CEOs: Burning bright or burning out?

In a file picture taken in October 2010 Antonio Horta-Osorio, is at the annual Confederation of British Industry (CBI) conference.

Story highlights

  • Research shows CEOs experience a dozen mostly negative emotions during an average week
  • Many western CEOS find the job intensely lonely, and don't know where to seek advice
  • Author Steve Tappin says Western CEOs could learn from the Chinese
Human beings can experience 34,000 different emotional states. But our research shows that in an average working week, most CEOs experience just one dozen emotions across work and home life. Those twelve emotions are mostly negative: Being overwhelmed, frustrated, angry, disappointed, and fearful.
When I quizzed 200 western CEOs on the personal pressure they felt in their jobs, a typical response was: "I can't talk to the chairman because in the end he's the one who is going to fire me. I can't talk to my finance director because ultimately I'm going to fire him, and I can't tell my wife because I never see her and when I do, that's the last thing she'll want to talk about."
About half confided they find the job intensely lonely and don't know who to turn to for advice. Indeed, Antonio Horta-Osorio's leave of absence from Lloyds Banking Group this month illustrates how the stress of the CEO role can leave individuals ill.
Why is it so difficult at CEO level?
The day to day pressures of the job are intense. Most CEOs are at the mercy of their diaries, their businesses, the press and their shareholders. With the western economies entering a long, hard winter, and the rising competitiveness of eastern businesses, CEOs in western countries face some of the harshest conditions of their careers.
The long term personal toll can also be huge. One typical FTSE100 CEO told me: "I have been married twice and have four kids and one grandchild. I can't remember the first two boys growing up when I was with my first wife. We separated when they were eight and nine. I can't remember them when they were young."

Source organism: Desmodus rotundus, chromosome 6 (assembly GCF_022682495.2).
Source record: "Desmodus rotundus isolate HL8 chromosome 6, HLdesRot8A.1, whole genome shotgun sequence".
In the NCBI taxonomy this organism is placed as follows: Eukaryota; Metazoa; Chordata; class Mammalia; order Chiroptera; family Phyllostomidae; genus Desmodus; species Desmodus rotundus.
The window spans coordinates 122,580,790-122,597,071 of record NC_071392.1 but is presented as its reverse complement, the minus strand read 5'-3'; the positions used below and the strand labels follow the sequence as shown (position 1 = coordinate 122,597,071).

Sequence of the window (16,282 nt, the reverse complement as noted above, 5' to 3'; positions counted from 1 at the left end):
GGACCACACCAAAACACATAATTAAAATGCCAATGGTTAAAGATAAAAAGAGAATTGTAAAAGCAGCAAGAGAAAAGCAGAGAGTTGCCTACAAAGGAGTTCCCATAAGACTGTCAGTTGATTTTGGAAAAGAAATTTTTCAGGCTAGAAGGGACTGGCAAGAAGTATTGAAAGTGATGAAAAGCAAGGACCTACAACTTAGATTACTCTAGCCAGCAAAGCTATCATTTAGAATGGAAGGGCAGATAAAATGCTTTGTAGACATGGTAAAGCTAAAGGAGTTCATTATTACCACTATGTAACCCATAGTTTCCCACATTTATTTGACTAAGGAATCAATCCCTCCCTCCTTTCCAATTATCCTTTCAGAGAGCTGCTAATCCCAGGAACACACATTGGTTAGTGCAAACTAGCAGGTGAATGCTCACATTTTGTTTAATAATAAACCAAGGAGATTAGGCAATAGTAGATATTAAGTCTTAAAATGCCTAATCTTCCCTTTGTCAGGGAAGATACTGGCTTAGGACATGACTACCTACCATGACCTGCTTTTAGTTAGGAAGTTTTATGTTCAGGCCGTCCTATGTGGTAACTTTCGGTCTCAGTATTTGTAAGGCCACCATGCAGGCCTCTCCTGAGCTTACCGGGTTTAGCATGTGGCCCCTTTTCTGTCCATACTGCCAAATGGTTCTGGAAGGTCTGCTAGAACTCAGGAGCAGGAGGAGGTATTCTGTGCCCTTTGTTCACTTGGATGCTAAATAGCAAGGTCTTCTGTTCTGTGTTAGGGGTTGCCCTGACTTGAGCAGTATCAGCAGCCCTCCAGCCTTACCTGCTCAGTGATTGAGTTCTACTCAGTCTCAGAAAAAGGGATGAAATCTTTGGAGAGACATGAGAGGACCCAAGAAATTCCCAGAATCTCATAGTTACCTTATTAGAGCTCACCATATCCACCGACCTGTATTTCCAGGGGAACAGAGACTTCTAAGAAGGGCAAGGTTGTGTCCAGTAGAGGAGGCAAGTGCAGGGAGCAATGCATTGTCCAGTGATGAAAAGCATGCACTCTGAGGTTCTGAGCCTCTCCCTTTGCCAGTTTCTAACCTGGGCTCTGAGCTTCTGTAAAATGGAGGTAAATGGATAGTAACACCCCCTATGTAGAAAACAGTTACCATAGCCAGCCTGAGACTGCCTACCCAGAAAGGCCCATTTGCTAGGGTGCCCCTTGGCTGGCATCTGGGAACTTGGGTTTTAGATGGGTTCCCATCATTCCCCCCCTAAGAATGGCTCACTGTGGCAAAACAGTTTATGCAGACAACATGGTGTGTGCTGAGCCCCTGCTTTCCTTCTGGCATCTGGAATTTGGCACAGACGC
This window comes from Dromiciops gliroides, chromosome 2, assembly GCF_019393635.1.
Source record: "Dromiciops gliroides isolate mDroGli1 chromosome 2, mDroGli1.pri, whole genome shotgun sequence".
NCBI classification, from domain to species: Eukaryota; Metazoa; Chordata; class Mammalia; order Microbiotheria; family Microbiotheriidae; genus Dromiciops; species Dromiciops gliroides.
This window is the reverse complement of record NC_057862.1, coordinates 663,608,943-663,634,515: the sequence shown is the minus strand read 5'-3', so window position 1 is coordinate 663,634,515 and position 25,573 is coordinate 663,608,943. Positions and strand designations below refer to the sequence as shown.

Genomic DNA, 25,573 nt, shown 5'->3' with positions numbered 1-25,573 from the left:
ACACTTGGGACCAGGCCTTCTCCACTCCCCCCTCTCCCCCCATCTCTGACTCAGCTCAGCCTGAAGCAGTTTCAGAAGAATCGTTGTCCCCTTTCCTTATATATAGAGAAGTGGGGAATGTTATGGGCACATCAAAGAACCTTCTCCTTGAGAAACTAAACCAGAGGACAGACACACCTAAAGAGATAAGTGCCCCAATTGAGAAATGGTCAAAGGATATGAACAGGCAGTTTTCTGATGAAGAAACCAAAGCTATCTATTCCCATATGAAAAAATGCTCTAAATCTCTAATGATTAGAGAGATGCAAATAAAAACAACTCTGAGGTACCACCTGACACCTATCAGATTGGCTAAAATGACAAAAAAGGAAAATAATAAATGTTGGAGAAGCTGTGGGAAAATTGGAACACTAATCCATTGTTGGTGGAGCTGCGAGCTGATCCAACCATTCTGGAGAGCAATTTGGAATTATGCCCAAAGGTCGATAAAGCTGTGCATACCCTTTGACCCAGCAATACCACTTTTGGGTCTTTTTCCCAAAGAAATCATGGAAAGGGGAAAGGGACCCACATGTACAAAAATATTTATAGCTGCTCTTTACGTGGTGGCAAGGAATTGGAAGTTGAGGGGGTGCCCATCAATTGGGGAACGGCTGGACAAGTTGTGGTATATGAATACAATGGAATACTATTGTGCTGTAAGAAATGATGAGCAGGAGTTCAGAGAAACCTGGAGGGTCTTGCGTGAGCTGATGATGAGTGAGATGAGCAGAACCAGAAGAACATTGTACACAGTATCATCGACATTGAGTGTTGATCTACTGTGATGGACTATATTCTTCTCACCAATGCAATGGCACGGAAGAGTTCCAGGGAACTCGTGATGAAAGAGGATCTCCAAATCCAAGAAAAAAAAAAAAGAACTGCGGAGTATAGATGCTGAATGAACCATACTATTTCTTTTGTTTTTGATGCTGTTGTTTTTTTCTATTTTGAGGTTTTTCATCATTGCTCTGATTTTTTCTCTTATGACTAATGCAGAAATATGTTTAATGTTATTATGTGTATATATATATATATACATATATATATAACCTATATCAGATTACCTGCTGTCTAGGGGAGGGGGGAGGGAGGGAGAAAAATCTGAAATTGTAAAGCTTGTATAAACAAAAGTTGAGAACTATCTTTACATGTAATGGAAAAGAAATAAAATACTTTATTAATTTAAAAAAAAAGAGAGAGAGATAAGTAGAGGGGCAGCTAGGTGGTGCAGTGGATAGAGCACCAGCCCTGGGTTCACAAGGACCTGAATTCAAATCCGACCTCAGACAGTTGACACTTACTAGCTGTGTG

Most CEOs respond to this pressure -- and frequent self doubt -- by creating command and control systems. They take all crucial decisions, which are then meant to be executed lower down. The model depends on the CEO being an expert with good answers, typically based on their training as a finance director or deep commercial experience in their market. But the reality is almost all problems are channelled up to the top. So the CEO faces a huge burden.
Is life different for CEOs in the east compared to the west?
I interviewed a hundred leading Chinese entrepreneurs for my next book, and found the CEOs are constantly near exhaustion. In contrast to western CEOs they are tired not by a hard economic reality but because they have huge dreams. Typically, they have not yet worked out how to manage the hyper-growth their dream and the booming market are creating.
This can cause problems because businesses need the driving energy, strategic clarity, commercial grip and inspiration that a great CEO can provide if they are to deliver their full potential for their owners, staff, customers and society. Tired professional managers and exhausted dreamers will not get the best from their businesses. In the current hard economic winter in the west and booming spring of China, inspiration and trust from the top will be vital ingredients in getting the best returns from businesses.
How can CEOs learn from different cultures?
Being a CEO is a huge and complicated job, and each business needs a bespoke approach. But CEOs can make a start with five steps:
1. Clarify your dream. Western CEOs should learn from the Chinese. What do you truly dream of building? Rediscover the excitement and thrill that drove you to the top in the first place.
2. Build a fellowship. Most CEOs take too much direct personal control. It stifles those around you and it exhausts you. Learn to build a fellowship you trust and who will deliver for you every time.
3. Rekindle the spirit of your business. Narayana Murthy, founder and chairman Emeritus of Infosys, arguably the most globally successful Indian business of the last 25 years, told me: "To me, leadership is primarily about raising the aspirations of people, making people say that they will walk on water." Use your dream to inspire your teams and businesses. Share it with business partners to help you build trust.
4. Build a personal support system to ground you. Make rules to safeguard your recharge time, reconnect with your partners and kids and stay healthy.
5. Get out of the day to day. The best CEOs work on business as usual by exception, not as the norm. They maintain a tight grip of their business with robust systems and review but do not lurch from day crisis to day crisis.
Ultimately, CEOs who are suffering need to find a new way of leading. In this high octane world, they can either work in a new way or burn out.